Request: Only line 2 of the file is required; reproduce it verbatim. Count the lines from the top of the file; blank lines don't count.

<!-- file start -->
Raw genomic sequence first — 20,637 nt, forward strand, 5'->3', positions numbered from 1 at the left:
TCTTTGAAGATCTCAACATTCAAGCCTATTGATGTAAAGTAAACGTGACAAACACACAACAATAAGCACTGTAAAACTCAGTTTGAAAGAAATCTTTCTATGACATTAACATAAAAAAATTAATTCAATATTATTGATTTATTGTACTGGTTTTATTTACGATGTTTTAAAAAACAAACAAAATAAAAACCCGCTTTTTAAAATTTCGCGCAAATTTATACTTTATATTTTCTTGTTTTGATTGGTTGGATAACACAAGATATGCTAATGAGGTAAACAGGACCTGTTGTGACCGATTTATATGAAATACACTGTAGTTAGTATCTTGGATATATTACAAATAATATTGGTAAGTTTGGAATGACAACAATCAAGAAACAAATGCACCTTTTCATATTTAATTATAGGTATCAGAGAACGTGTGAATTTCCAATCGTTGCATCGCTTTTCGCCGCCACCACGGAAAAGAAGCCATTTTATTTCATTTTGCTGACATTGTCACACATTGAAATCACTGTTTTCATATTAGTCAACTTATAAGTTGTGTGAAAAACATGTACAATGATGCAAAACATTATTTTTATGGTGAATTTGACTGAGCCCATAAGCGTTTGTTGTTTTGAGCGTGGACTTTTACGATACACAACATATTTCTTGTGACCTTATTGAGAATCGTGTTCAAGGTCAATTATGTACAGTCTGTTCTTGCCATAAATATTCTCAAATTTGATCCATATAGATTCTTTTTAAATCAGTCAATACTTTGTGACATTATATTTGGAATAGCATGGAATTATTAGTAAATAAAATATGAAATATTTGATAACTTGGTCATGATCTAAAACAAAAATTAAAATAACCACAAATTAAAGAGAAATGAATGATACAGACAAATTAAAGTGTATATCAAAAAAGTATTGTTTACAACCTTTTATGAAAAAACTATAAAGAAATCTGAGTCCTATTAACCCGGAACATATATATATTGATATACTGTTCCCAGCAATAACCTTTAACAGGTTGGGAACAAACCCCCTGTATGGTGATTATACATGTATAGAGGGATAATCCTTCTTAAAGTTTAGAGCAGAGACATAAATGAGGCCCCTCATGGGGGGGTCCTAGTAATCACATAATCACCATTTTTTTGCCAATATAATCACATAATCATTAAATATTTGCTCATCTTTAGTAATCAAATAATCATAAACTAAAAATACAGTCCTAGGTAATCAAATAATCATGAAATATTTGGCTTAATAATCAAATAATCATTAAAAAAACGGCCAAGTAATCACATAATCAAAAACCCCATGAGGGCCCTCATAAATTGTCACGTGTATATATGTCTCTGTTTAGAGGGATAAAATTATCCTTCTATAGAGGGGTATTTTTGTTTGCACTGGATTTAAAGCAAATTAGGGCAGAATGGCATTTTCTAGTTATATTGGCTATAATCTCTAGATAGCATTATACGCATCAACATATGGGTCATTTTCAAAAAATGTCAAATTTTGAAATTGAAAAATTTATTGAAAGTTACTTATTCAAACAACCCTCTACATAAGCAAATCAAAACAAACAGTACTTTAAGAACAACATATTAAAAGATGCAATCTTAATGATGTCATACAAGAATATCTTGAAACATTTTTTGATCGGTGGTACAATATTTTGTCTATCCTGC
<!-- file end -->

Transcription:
TCTTTGAAGATCTCAACATTCAAGCCTATTGATGTAAAGTAAACGTGACAAACACACAACAATAAGCACTGTAAAACTCAGTTTGAAAGAAATCTTTCTATGACATTAACATAAAAAAATTAATTCAATATTATTGATTTATTGTACTGGTTTTATTTACGATGTTTTAAAAAACAAACAAAATAAAAACCCGCTTTTTAAAATTTCGCGCAAATTTATACTTTATATTTTCTTGTTTTGATTGGTTGGATAACACAAGATATGCTAATGAGGTAAACAGGACCTGTTGTGACCGATTTATATGAAATACACTGTAGTTAGTATCTTGGATATATTACAAATAATATTGGTAAGTTTGGAATGACAACAATCAAGAAACAAATGCACCTTTTCATATTTAATTATAGGTATCAGAGAACGTGTGAATTTCCAATCGTTGCATCGCTTTTCGCCGCCACCACGGAAAAGAAGCCATTTTATTTCATTTTGCTGACATTGTCACACATTGAAATCACTGTTTTCATATTAGTCAACTTATAAGTTGTGTGAAAAACATGTACAATGATGCAAAACATTATTTTTATGGTGAATTTGACTGAGCCCATAAGCGTTTGTTGTTTTGAGCGTGGACTTTTACGATACACAACATATTTCTTGTGACCTTATTGAGAATCGTGTTCAAGGTCAATTATGTACAGTCTGTTCTTGCCATAAATATTCTCAAATTTGATCCATATAGATTCTTTTTAAATCAGTCAATACTTTGTGACATTATATTTGGAATAGCATGGAATTATTAGTAAATAAAATATGAAATATTTGATAACTTGGTCATGATCTAAAACAAAAATTAAAATAACCACAAATTAAAGAGAAATGAATGATACAGACAAATTAAAGTGTATATCAAAAAAGTATTGTTTACAACCTTTTATGAAAAAACTATAAAGAAATCTGAGTCCTATTAACCCGGAACATATATATATTGATATACTGTTCCCAGCAATAACCTTTAACAGGTTGGGAACAAACCCCCTGTATGGTGATTATACATGTATAGAGGGATAATCCTTCTTAAAGTTTAGAGCAGAGACATAAATGAGGCCCCTCATGGGGGGGTCCTAGTAATCACATAATCACCATTTTTTTGCCAATATAATCACATAATCATTAAATATTTGCTCATCTTTAGTAATCAAATAATCATAAACTAAAAATACAGTCCTAGGTAATCAAATAATCATGAAATATTTGGCTTAATAATCAAATAATCATTAAAAAAACGGCCAAGTAATCACATAATCAAAAACCCCATGAGGGCCCTCATAAATTGTCACGTGTATATATGTCTCTGTTTAGAGGGATAAAATTATCCTTCTATAGAGGGGTATTTTTGTTTGCACTGGATTTAAAGCAAATTAGGGCAGAATGGCATTTTCTAGTTATATTGGCTATAATCTCTAGATAGCATTATACGCATCAACATATGGGTCATTTTCAAAAAATGTCAAATTTTGAAATTGAAAAATTTATTGAAAGTTACTTATTCAAACAACCCTCTACATAAGCAAATCAAAACAAACAGTACTTTAAGAACAACATATTAAAAGATGCAATCTTAATGATGTCATACAAGAATATCTTGAAACATTTTTTGATCGGTGGTACAATATTTTGTCTATCCTGC